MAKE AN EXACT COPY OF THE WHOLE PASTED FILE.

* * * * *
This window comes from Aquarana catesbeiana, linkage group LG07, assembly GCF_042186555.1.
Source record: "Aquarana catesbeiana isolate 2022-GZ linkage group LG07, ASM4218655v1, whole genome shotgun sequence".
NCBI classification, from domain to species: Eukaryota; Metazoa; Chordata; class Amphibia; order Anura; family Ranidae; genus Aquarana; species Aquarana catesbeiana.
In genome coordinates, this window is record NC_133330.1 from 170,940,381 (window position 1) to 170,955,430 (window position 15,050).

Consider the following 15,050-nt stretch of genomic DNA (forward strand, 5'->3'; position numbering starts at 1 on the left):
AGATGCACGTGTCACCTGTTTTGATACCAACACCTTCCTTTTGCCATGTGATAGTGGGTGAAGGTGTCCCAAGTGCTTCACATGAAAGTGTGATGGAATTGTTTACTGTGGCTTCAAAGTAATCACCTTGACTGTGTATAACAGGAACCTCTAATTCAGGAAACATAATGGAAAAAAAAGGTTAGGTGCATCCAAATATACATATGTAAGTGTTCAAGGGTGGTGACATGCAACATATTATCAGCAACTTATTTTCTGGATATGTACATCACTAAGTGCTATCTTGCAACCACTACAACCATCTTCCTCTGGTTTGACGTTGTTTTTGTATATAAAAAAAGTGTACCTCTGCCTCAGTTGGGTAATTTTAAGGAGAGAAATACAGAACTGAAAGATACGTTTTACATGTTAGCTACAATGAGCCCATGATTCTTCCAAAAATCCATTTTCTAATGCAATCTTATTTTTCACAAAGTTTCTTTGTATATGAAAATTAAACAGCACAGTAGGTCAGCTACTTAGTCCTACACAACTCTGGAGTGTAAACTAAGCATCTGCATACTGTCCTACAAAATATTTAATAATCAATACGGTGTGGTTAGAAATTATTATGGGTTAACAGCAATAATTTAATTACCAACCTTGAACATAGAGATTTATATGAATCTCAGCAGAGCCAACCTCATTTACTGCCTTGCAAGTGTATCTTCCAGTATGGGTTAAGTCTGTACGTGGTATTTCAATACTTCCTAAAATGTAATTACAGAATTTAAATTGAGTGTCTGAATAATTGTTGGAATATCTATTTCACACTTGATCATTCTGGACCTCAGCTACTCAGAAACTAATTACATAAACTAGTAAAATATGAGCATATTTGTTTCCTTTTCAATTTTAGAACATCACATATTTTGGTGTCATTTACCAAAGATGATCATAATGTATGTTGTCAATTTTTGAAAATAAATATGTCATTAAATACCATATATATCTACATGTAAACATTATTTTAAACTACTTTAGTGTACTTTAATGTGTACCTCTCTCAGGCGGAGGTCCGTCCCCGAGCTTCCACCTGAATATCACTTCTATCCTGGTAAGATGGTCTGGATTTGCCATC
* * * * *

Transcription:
This window comes from Aquarana catesbeiana, linkage group LG07, assembly GCF_042186555.1.
Source record: "Aquarana catesbeiana isolate 2022-GZ linkage group LG07, ASM4218655v1, whole genome shotgun sequence".
NCBI classification, from domain to species: Eukaryota; Metazoa; Chordata; class Amphibia; order Anura; family Ranidae; genus Aquarana; species Aquarana catesbeiana.
In genome coordinates, this window is record NC_133330.1 from 170,940,381 (window position 1) to 170,955,430 (window position 15,050).

Consider the following 15,050-nt stretch of genomic DNA (forward strand, 5'->3'; position numbering starts at 1 on the left):
AGATGCACGTGTCACCTGTTTTGATACCAACACCTTCCTTTTGCCATGTGATAGTGGGTGAAGGTGTCCCAAGTGCTTCACATGAAAGTGTGATGGAATTGTTTACTGTGGCTTCAAAGTAATCACCTTGACTGTGTATAACAGGAACCTCTAATTCAGGAAACATAATGGAAAAAAAAGGTTAGGTGCATCCAAATATACATATGTAAGTGTTCAAGGGTGGTGACATGCAACATATTATCAGCAACTTATTTTCTGGATATGTACATCACTAAGTGCTATCTTGCAACCACTACAACCATCTTCCTCTGGTTTGACGTTGTTTTTGTATATAAAAAAAGTGTACCTCTGCCTCAGTTGGGTAATTTTAAGGAGAGAAATACAGAACTGAAAGATACGTTTTACATGTTAGCTACAATGAGCCCATGATTCTTCCAAAAATCCATTTTCTAATGCAATCTTATTTTTCACAAAGTTTCTTTGTATATGAAAATTAAACAGCACAGTAGGTCAGCTACTTAGTCCTACACAACTCTGGAGTGTAAACTAAGCATCTGCATACTGTCCTACAAAATATTTAATAATCAATACGGTGTGGTTAGAAATTATTATGGGTTAACAGCAATAATTTAATTACCAACCTTGAACATAGAGATTTATATGAATCTCAGCAGAGCCAACCTCATTTACTGCCTTGCAAGTGTATCTTCCAGTATGGGTTAAGTCTGTACGTGGTATTTCAATACTTCCTAAAATGTAATTACAGAATTTAAATTGAGTGTCTGAATAATTGTTGGAATATCTATTTCACACTTGATCATTCTGGACCTCAGCTACTCAGAAACTAATTACATAAACTAGTAAAATATGAGCATATTTGTTTCCTTTTCAATTTTAGAACATCACATATTTTGGTGTCATTTACCAAAGATGATCATAATGTATGTTGTCAATTTTTGAAAATAAATATGTCATTAAATACCATATATATCTACATGTAAACATTATTTTAAACTACTTTAGTGTACTTTAATGTGTACCTCTCTCAGGCGGAGGTCCGTCCCCGAGCTTCCACCTGAATATCACTTCTATCCTGGTAAGATGGTCTGGATTTGCCATC